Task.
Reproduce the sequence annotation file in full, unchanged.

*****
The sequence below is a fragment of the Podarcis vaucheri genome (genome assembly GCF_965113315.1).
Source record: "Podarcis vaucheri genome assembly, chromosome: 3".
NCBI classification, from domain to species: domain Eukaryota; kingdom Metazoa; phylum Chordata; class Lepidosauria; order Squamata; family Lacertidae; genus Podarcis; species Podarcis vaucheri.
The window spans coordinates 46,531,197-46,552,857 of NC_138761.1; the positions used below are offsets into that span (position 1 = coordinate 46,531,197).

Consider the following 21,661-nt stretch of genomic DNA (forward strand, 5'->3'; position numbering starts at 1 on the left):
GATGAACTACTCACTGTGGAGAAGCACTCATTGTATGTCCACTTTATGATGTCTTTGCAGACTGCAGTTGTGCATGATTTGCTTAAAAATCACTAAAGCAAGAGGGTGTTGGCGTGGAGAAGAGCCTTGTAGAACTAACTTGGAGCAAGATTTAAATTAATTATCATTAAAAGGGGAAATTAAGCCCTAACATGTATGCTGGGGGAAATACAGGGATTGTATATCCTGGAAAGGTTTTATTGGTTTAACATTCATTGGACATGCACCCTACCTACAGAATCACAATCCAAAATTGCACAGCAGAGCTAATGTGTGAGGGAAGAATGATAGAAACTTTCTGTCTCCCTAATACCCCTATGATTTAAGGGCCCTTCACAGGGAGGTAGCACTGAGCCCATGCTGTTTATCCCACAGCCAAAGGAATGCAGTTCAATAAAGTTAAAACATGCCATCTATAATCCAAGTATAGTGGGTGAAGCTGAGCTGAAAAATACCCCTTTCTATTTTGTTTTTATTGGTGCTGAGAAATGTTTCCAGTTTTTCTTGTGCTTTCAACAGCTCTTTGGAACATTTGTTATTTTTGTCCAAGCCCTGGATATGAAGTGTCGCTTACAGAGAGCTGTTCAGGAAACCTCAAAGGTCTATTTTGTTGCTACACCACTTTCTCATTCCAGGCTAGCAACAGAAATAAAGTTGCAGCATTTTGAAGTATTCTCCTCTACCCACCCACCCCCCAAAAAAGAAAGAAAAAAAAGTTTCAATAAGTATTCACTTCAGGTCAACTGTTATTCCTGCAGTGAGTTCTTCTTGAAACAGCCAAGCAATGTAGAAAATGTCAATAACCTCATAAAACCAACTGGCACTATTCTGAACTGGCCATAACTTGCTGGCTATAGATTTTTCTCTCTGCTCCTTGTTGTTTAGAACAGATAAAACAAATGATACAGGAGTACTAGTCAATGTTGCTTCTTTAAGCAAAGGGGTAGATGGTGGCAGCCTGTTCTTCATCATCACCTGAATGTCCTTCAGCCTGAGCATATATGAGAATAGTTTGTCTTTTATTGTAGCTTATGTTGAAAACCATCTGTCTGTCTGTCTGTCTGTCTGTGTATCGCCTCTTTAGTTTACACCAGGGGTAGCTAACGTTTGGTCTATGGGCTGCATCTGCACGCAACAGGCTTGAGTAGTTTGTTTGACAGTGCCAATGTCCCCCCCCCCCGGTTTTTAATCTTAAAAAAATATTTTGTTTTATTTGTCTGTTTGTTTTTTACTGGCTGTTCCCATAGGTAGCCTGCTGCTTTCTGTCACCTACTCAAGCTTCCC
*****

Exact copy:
The sequence below is a fragment of the Podarcis vaucheri genome (genome assembly GCF_965113315.1).
Source record: "Podarcis vaucheri genome assembly, chromosome: 3".
NCBI classification, from domain to species: domain Eukaryota; kingdom Metazoa; phylum Chordata; class Lepidosauria; order Squamata; family Lacertidae; genus Podarcis; species Podarcis vaucheri.
The window spans coordinates 46,531,197-46,552,857 of NC_138761.1; the positions used below are offsets into that span (position 1 = coordinate 46,531,197).

Consider the following 21,661-nt stretch of genomic DNA (forward strand, 5'->3'; position numbering starts at 1 on the left):
GATGAACTACTCACTGTGGAGAAGCACTCATTGTATGTCCACTTTATGATGTCTTTGCAGACTGCAGTTGTGCATGATTTGCTTAAAAATCACTAAAGCAAGAGGGTGTTGGCGTGGAGAAGAGCCTTGTAGAACTAACTTGGAGCAAGATTTAAATTAATTATCATTAAAAGGGGAAATTAAGCCCTAACATGTATGCTGGGGGAAATACAGGGATTGTATATCCTGGAAAGGTTTTATTGGTTTAACATTCATTGGACATGCACCCTACCTACAGAATCACAATCCAAAATTGCACAGCAGAGCTAATGTGTGAGGGAAGAATGATAGAAACTTTCTGTCTCCCTAATACCCCTATGATTTAAGGGCCCTTCACAGGGAGGTAGCACTGAGCCCATGCTGTTTATCCCACAGCCAAAGGAATGCAGTTCAATAAAGTTAAAACATGCCATCTATAATCCAAGTATAGTGGGTGAAGCTGAGCTGAAAAATACCCCTTTCTATTTTGTTTTTATTGGTGCTGAGAAATGTTTCCAGTTTTTCTTGTGCTTTCAACAGCTCTTTGGAACATTTGTTATTTTTGTCCAAGCCCTGGATATGAAGTGTCGCTTACAGAGAGCTGTTCAGGAAACCTCAAAGGTCTATTTTGTTGCTACACCACTTTCTCATTCCAGGCTAGCAACAGAAATAAAGTTGCAGCATTTTGAAGTATTCTCCTCTACCCACCCACCCCCCAAAAAAGAAAGAAAAAAAAGTTTCAATAAGTATTCACTTCAGGTCAACTGTTATTCCTGCAGTGAGTTCTTCTTGAAACAGCCAAGCAATGTAGAAAATGTCAATAACCTCATAAAACCAACTGGCACTATTCTGAACTGGCCATAACTTGCTGGCTATAGATTTTTCTCTCTGCTCCTTGTTGTTTAGAACAGATAAAACAAATGATACAGGAGTACTAGTCAATGTTGCTTCTTTAAGCAAAGGGGTAGATGGTGGCAGCCTGTTCTTCATCATCACCTGAATGTCCTTCAGCCTGAGCATATATGAGAATAGTTTGTCTTTTATTGTAGCTTATGTTGAAAACCATCTGTCTGTCTGTCTGTCTGTCTGTGTATCGCCTCTTTAGTTTACACCAGGGGTAGCTAACGTTTGGTCTATGGGCTGCATCTGCACGCAACAGGCTTGAGTAGTTTGTTTGACAGTGCCAATGTCCCCCCCCCCCGGTTTTTAATCTTAAAAAAATATTTTGTTTTATTTGTCTGTTTGTTTTTTACTGGCTGTTCCCATAGGTAGCCTGCTGCTTTCTGTCACCTACTCAAGCTTCCC